PHILADELPHIA — The Free Speech Coalition late yesterday issued a memorandum to a federal judge hearing ongoing proceedings over 18 U.S.C. §§ 2257 and 2257A, asking the court for a final judgment to declare the federal recordkeeping laws unconstitutional and to enjoin their enforcement.
The long-running case over the legality of the recordkeeping law for adult producers hit a fork in the road several months ago after U.S. District Judge Michael Baylson ordered the adult entertainment trade group to work with the Justice Department to attempt to resolve First Amendment issues and formulate a judgment that conformed to decisions the court has already made.
The court presented a draft judgment entry that included declaratory and injunctive relief in favor of the FSC on their as-applied challenges under the First Amendment, but it limited injunctive relief to individuals who were named in the complaint.
However, the FSC contends that under "strict scrutiny" there is little, if any, difference between an as-applied and facial challenge and that there are precedents that require a statute to be unenforceable in totality. (Strict scrutiny is a legal standard of review to determine which is weightier: a constitutional right or principle or the government's interest against observance of the principle.)
“Because this court found that the laws were unconstitutional under the First Amendment as applied, the government argues that declaratory and injunctive relief must consequently be limited to the individual plaintiffs before the court,” FSC attorneys J. Michael Murray and Lorraine Baumgarder noted in the memorandum.
FSC counsel also said that “confusion exists about the differences (or lack thereof) between facial, as-applied, and overbreadth challenges in varying contexts under the First Amendment.”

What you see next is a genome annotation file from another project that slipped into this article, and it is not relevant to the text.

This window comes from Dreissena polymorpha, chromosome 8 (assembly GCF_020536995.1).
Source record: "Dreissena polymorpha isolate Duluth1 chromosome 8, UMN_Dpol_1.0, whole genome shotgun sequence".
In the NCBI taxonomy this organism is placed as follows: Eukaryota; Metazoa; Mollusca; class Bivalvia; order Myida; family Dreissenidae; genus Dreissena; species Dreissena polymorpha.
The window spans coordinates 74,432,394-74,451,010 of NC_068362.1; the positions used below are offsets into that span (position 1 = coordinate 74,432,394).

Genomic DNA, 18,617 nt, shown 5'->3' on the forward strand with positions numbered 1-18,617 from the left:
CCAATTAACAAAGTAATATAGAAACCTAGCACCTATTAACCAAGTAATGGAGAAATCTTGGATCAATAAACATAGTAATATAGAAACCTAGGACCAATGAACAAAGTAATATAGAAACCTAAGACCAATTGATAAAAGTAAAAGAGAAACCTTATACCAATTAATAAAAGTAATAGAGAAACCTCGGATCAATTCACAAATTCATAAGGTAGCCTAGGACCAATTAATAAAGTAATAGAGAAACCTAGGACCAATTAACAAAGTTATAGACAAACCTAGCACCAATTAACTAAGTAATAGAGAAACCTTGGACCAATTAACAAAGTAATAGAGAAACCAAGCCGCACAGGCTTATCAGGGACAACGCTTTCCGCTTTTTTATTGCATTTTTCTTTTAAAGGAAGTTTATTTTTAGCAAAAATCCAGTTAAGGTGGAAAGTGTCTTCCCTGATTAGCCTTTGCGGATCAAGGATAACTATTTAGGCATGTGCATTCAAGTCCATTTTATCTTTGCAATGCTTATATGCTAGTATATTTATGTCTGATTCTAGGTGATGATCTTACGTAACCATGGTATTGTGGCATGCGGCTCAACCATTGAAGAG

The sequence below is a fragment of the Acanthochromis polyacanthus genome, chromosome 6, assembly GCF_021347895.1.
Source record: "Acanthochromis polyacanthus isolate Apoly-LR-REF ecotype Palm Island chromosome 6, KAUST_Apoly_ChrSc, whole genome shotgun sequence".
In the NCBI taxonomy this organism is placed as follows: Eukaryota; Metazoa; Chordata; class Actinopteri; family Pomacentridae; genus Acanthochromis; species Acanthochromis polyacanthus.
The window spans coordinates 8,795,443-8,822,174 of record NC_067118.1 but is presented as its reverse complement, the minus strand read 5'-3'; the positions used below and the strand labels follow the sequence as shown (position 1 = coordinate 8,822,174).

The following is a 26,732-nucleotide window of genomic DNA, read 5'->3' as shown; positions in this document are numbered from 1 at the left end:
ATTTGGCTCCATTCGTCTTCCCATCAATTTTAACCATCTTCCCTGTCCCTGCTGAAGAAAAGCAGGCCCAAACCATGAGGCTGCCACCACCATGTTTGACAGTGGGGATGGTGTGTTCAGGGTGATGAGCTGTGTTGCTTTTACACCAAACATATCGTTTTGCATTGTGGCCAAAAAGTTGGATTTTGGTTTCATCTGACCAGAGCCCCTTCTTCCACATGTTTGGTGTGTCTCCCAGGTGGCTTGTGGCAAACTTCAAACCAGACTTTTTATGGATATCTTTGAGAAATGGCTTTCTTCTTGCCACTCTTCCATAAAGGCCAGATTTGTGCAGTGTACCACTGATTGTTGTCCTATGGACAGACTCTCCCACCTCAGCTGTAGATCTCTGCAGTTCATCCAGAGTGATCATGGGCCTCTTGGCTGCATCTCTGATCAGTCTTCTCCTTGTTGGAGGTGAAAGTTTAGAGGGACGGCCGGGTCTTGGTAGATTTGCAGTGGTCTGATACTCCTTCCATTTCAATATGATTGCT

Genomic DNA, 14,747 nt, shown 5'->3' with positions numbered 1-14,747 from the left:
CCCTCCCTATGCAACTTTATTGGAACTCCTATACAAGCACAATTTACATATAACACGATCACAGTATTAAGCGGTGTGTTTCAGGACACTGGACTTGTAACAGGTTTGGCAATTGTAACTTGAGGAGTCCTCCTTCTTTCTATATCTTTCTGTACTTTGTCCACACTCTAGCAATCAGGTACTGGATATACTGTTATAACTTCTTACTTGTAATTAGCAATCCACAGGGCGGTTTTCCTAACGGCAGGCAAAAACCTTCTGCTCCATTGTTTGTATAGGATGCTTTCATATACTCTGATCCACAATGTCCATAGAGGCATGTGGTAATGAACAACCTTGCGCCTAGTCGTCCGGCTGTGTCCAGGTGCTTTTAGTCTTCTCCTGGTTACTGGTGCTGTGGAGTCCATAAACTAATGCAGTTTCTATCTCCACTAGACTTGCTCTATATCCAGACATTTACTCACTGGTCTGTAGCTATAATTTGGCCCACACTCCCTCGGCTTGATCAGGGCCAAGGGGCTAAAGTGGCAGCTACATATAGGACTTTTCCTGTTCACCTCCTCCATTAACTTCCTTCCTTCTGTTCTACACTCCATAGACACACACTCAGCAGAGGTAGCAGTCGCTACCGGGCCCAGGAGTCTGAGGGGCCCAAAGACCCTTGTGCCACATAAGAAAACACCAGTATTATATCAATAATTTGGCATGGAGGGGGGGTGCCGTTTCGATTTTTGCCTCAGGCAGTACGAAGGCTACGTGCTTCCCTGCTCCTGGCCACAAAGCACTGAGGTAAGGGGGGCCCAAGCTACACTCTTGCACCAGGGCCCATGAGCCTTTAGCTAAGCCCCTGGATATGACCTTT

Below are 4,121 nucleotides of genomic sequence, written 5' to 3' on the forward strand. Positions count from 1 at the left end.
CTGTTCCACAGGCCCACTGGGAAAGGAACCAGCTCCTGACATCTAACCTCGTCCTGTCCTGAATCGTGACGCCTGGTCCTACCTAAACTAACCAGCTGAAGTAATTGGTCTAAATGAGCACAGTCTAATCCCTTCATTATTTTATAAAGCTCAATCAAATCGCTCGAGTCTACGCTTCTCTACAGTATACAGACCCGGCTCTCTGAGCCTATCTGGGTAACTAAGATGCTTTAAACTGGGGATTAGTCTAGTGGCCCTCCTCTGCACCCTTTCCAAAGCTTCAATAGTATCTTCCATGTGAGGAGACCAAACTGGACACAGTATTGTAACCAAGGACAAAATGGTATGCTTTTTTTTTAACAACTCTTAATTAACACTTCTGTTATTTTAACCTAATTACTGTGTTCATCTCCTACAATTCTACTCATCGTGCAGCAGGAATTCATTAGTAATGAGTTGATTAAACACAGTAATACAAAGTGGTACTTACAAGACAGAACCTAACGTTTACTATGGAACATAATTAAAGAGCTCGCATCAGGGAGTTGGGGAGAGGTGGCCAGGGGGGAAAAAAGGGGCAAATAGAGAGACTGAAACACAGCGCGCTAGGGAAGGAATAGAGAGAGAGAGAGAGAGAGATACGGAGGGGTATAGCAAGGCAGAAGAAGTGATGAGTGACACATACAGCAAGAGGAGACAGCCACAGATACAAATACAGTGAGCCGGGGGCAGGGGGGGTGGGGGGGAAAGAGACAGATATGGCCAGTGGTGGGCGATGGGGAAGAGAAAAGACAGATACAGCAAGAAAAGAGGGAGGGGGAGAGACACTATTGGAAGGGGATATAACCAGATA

“Under strict scrutiny, there is little, if any, difference between an as-applied and facial challenge …. In case after case, when the court determined a content-based regulation of speech could not survive strict scrutiny, it struck it down in its entirety; it did not limit relief to the individual plaintiffs who challenged it,” FSC counsel said.
FSC attorneys also pointed out that they appreciated Baylson’s efforts in proposing alternative solutions, such as adding language indicating plaintiffs are suing on behalf of themselves and “all others similarly situated” but that, absent the government’s agreement to not take action against individual producers, the proposals wouldn’t be workable.
Without the Justice Department’s agreement, “entry of final judgment would be unduly delayed on collateral procedural issues in the face of the government’s likely opposition that would require briefing and resolution by the court,” FSC counsel said.
In addition, the adult entertainment trade group said that discussions between the parties on submitting a new proposed regulation for labeling material subject to the statutes should be delayed.
The FSC has proposed an outline of a new simple, straightforward labeling regulation requiring primary producers of visual depictions of actual and simulated sexually explicit conduct to affix a label to such visual depictions stating that all persons appearing in those depictions are 18 years of age or older.
“But in light of the government’s position that the Administrative Procedure Act (5 U.S.C. §§ 701–06) does not permit it to submit a proposed regulation to the court, plaintiffs contend the best option is to defer that issue until after any appeals are concluded,” the FSC counsel wrote.